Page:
In vivo gene editing – can the revolution meet its promises?

One of the most revolutionary arms of biopharma, in vivo gene editing carries the hopes of large swathes of the industry in transforming treatment of the world’s rarest and most stubborn conditions. Treatments could potentially target and correct mutations that drive rare and genetic diseases, cancers, and some infectious disease with high durability and efficiency.

In vivo gene editing carries the hopes of large swathes of the industry in transforming treatment of the world’s rarest and most stubborn conditions. Further progress is not guaranteed, however, without more work on engineering wider human tissue, and ensuring the longer-term safety of these methods.

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Further progress is not guaranteed, however, without more work on engineering wider human tissue, and ensuring the longer-term safety of these methods. Patients may also be reluctant at this time to explore under-proven treatment technologies, particularly if they only offer incremental advantages over simpler and more scalable technologies.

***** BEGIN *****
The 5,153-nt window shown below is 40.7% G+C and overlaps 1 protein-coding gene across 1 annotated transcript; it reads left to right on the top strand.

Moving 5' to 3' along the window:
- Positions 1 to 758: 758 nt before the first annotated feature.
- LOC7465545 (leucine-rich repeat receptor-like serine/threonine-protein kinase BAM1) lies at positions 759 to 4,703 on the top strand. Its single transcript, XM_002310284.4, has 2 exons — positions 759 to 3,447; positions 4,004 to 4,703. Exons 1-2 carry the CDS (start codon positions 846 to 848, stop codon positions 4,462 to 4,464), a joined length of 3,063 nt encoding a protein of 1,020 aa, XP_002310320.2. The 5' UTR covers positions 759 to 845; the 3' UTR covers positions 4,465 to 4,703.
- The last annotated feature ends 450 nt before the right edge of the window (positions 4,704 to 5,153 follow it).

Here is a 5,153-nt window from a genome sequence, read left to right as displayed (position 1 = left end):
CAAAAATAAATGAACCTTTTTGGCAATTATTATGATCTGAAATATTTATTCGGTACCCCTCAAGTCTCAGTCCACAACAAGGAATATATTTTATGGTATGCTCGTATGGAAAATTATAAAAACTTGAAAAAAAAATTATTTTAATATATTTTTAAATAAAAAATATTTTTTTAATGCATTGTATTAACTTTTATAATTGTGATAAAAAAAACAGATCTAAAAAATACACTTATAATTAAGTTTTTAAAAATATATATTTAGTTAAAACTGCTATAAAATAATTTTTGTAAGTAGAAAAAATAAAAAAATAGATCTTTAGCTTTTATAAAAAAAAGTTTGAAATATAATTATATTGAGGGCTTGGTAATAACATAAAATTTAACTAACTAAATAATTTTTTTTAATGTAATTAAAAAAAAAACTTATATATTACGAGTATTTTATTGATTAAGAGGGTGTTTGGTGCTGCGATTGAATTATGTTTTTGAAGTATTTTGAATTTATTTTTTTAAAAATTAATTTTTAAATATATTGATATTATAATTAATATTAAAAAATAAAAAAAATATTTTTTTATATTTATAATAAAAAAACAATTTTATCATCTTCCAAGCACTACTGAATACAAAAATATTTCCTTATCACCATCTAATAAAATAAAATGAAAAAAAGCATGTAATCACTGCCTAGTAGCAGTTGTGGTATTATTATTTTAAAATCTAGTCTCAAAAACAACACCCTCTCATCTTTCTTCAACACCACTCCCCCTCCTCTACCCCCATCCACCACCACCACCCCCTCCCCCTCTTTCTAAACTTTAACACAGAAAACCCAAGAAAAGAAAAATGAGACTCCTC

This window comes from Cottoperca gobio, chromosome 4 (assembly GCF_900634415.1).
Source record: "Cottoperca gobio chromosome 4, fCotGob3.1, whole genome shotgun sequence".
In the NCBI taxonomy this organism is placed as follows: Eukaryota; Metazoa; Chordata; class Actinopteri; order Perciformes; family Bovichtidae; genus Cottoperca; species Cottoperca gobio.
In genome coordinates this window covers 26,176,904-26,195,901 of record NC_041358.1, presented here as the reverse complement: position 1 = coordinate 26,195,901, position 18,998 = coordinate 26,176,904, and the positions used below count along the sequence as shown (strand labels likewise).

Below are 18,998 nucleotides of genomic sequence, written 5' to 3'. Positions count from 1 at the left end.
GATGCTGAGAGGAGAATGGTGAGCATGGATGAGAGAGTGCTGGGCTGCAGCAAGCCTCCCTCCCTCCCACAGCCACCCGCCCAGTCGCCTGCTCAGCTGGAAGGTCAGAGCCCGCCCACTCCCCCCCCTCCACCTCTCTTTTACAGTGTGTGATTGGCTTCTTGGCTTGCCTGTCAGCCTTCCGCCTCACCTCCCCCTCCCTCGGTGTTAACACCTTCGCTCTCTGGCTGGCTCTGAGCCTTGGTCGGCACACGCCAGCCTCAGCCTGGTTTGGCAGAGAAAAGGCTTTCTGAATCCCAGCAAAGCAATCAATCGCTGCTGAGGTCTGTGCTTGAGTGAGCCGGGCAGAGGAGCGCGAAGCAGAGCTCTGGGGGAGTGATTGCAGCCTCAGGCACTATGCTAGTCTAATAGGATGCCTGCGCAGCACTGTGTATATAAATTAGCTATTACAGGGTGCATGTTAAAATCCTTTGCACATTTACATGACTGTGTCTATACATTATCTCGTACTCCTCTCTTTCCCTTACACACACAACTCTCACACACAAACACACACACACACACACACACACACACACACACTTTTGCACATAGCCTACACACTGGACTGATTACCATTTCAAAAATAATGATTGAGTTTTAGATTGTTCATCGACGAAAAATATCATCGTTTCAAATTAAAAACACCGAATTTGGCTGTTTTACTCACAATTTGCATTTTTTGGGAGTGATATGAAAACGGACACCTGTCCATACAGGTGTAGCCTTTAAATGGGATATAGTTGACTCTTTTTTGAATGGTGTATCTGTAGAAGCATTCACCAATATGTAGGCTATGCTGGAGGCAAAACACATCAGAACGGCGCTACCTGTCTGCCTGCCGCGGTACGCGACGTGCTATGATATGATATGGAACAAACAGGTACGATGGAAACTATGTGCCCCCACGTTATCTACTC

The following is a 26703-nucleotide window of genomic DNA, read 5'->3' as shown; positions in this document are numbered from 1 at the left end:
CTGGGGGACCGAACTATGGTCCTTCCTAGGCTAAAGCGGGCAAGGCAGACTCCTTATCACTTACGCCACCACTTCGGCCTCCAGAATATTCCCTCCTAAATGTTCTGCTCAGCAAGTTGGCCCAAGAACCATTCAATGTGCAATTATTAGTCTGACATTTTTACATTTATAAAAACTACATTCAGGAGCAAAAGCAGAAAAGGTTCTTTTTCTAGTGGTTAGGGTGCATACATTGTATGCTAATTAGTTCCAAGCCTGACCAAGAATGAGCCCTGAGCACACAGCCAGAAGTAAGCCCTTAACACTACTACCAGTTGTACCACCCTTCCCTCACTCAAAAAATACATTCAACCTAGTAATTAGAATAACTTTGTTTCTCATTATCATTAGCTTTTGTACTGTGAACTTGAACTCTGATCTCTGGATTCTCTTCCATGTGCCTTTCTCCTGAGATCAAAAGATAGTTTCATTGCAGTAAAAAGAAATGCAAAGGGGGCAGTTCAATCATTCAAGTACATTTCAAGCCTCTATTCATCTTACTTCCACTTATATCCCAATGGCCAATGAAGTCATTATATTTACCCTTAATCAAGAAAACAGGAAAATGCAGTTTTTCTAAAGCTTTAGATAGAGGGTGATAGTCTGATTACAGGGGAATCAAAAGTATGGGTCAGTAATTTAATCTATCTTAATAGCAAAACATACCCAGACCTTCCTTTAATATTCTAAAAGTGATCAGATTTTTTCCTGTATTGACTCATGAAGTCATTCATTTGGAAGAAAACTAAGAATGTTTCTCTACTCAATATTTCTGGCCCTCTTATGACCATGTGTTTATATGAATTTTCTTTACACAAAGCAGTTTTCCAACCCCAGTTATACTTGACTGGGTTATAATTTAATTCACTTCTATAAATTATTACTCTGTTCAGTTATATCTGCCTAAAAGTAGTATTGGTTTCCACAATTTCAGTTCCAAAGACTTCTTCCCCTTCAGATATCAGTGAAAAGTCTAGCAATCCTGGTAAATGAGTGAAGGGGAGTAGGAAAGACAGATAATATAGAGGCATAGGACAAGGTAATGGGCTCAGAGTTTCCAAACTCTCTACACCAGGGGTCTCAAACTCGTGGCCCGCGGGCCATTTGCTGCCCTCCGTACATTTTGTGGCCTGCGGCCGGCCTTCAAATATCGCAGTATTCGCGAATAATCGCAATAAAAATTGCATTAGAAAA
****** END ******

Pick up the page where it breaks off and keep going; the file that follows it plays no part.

The path from discovery to access could become more complicated

The Centers for Medicare and Medicaid Services (CMS) have traditionally been quick to add new drugs following FDA approval. However, attitudes have become cautious following the controversy surrounding the approval of the Alzheimer’s treatment Aduhelm.